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Enter LEAR, Fool, and Gentleman.
As I learned,
Hail to thee, noble master!
Kent. No, my lord.
Fool. Ha, ha; look! he wears cruel” garters ! Horses are tied by the head; dogs and bears by the neck; monkeys by the loins, and men by the legs; when a man is over-lusty at legs, then he wears wooden nether-stocks.3
Lear. What's he, that hath so much thy place mistook, To set thee here? Kent.
It is both he and she,
Lear. They durst not do’t;
tions of lunacy and distraction; and their popular name, Turlupins, was probably derived from the wolfish howling's they made in their fits of religious raving. Cotgrave interprets 6 Mon Turelurear, My Pillicock, my pretty knave.” 1 See note 2, Act i. Sc. 5. p. 39, ante. 2 A quibble on crewel, i. e. worsted. 3 The old word for stockings.
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To do, upon respect, such violent outrage.
My lord, when at their home
Fool. Winter's not gone yet, if the wild geese fly that way.
Fathers, that wear rags,
Do make their children blind;
Shall see their children kind.
1 6 To do, upon respect, such violent outrage," means “to do such violent outrage, deliberately, or upon consideration." Respect is frequently used for consideration by Shakspeare.
2 i. e. 5 spite of leaving me unanswered for a time.”
3 Meiny, signifying a family household, or retinue of servants, is from the French meinie, anciently written mesnie.
4 The personal pronoun, which is found in the preceding line, is understood before the word having, or before drew. The same license is taken by Shakspeare in other places.
5 66 If this be their behavior, the king's troubles are not yet at an end." This speech is omitted in the quartos.
But, for all this, thou shalt have as many dolors 1 for
Lear. O, how this mother’ swells up toward my heart !
Kent. With the earl, sir, here within.
Follow me not;
Gent. Made you no more offence than what you
Fool. An thou hadst been set i' the stocks for that question, thou hadst well deserved it.
Kent. Why, fool ?
Fool. We'll set thee to school to an ant, to teach thee there's no laboring in the winter. All that follow their noses are led by their eyes, but blind men ; and there's not a nose among twenty, but can smell him that's stinking. Let go thy hold, when a great wheel runs down a hill, lest it break thy neck with following it; but the great one that goes up the hill, let him draw thee after. When a wise man gives thee better counsel, give me mine again; I would have none but knaves follow it, since a fool gives it.
That, sir, which serves and seeks for gain,
And follows but for form,
And leave thee in the storm.
And let the wise man fly:
The fool no knave, perdy.
1 A quibble between dolors and dollars.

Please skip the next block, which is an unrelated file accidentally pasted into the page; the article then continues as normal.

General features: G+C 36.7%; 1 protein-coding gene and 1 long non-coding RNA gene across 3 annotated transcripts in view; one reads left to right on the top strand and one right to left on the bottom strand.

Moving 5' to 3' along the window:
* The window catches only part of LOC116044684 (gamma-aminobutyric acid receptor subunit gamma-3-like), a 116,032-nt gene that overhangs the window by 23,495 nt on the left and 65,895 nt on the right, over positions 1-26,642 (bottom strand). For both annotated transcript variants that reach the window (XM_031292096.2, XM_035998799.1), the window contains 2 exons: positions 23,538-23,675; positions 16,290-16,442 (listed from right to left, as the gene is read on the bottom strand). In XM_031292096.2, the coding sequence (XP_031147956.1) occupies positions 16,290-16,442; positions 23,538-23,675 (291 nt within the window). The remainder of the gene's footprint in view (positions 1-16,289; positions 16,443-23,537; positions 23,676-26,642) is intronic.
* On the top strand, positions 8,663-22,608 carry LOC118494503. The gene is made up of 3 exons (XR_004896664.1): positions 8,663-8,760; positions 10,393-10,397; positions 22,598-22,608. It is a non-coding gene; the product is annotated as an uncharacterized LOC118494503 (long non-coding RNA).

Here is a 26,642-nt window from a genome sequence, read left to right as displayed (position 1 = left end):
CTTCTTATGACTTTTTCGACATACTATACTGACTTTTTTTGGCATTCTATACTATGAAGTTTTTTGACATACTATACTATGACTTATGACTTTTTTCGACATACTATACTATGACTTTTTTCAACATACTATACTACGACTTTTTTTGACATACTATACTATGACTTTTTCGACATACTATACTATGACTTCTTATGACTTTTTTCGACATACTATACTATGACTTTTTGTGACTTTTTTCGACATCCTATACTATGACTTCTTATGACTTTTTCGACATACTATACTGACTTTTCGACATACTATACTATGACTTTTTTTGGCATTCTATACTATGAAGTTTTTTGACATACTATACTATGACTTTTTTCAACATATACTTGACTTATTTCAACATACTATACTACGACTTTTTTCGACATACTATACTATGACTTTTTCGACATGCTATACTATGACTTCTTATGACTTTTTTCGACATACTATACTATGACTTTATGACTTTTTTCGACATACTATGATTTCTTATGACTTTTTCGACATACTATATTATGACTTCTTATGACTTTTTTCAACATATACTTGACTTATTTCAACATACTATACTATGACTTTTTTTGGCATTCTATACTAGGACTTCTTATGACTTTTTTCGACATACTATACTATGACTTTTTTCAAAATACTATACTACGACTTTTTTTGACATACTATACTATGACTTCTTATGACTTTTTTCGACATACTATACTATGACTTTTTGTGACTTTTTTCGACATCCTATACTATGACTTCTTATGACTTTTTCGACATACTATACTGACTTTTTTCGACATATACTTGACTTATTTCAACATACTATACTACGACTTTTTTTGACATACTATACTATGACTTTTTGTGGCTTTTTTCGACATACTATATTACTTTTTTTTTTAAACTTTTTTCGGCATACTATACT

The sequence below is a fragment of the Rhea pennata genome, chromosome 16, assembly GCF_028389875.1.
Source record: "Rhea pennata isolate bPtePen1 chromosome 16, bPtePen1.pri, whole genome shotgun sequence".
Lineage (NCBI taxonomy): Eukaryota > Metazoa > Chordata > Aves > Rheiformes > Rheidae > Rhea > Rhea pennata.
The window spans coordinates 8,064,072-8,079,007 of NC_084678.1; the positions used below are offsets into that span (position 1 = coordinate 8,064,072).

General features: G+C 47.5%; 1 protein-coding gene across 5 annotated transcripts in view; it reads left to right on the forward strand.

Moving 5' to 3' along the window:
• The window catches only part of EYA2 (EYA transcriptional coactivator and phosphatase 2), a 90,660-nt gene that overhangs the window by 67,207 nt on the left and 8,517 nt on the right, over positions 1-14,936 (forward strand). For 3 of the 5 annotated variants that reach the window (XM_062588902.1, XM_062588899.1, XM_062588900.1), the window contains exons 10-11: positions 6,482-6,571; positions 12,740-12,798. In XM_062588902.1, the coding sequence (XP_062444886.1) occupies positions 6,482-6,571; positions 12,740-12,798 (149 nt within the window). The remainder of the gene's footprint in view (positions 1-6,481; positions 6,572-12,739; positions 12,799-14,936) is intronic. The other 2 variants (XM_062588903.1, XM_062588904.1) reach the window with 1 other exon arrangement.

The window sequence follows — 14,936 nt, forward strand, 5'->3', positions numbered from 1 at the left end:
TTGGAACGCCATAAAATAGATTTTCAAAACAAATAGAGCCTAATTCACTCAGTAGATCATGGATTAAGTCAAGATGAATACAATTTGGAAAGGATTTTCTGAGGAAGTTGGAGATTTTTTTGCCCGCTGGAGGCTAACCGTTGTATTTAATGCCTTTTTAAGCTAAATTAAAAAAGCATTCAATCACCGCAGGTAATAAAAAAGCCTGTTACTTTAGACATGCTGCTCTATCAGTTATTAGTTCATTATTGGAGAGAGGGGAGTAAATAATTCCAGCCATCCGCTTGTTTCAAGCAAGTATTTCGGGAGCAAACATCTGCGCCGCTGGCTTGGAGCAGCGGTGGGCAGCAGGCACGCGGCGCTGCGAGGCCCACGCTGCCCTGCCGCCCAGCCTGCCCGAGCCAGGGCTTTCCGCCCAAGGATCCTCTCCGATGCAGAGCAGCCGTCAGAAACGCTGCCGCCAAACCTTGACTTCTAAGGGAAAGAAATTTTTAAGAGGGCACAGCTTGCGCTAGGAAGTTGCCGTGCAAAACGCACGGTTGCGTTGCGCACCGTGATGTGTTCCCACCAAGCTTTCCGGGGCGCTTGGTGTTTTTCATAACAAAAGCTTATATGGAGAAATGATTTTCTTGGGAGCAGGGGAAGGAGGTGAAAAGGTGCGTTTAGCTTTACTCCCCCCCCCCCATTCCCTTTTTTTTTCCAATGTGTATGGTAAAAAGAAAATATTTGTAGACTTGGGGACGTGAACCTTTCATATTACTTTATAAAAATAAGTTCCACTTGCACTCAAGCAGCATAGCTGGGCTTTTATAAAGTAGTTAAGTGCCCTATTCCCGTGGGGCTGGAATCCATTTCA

2 Lear affects to pass off the swelling of his heart, ready to burst with grief and indignation, for the disease called the mother, or hysterica passio, which, in the Poet's time, was not thought peculiar to women only.
3 If, says the fool, you had been schooled by the ant, you would have known that the king's train, like that sagacious insect, prefer the summer of prosperity to the colder season of adversity, from which no profit can be derived, and desert him who has been left 5 open and bare for every storm that blows."
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Re-enter LEAR, with GLOSTER.
they are weary?
My dear lord,
Lear. Vengeance! plague! death! confusion!
Glo. Well, my good lord, I have informed them so.
Glo. Ay, my good lord.
[Looking on KENT.
Or at their chamber door I'll beat the drum,
Glo. I'd have all well betwixt you. .
Fool. Cry to it, nuncle, as the cockney ? did to the cels, when she put them i’the paste alive ; she rapped 'em o'the coxcombs with a stick, and cried, Down, wantons, down. 'Twas her brother, that, in pure kindness to his horse, buttered his hay.
Enter CORNWALL, REGAN, GLOSTER, and Servants.
Hail to your grace!
[KENT is set at liberty. Reg. I am glad to see your highness.
Lear. Regan, I think you are ; I know what reason I have to think so. If thou shouldst not be glad, I would divorce me from thy mother's tomb, Sepulchring an adultress.-0, are you free?
[T. KENT. Some other time for that.----Beloved Regan, Thy sister's naught. O Regan, she hath tied Sharp-toothed unkindness, like a vulture, here.
[Points to his heart. I can scarce speak to thee; thou'lt not believe, Of how depraved a quality--O Regan!
Reg. I pray you, sir, take patience; I have hope,
Say, how is that?
1 The meaning of this passage seems to be, 6 I'll beat the drum till it cries out—Let them awake no more ; let their present sleep be their last.” Mason would read, “ death to sleep," instead of " sleep to death.
2 A cockney and a ninny-hammer, or simpleton, were convertible terms.
3 This is somewhat inaccurately expressed. Shakspeare having, as on some other occasions, perplexed himself by the word less.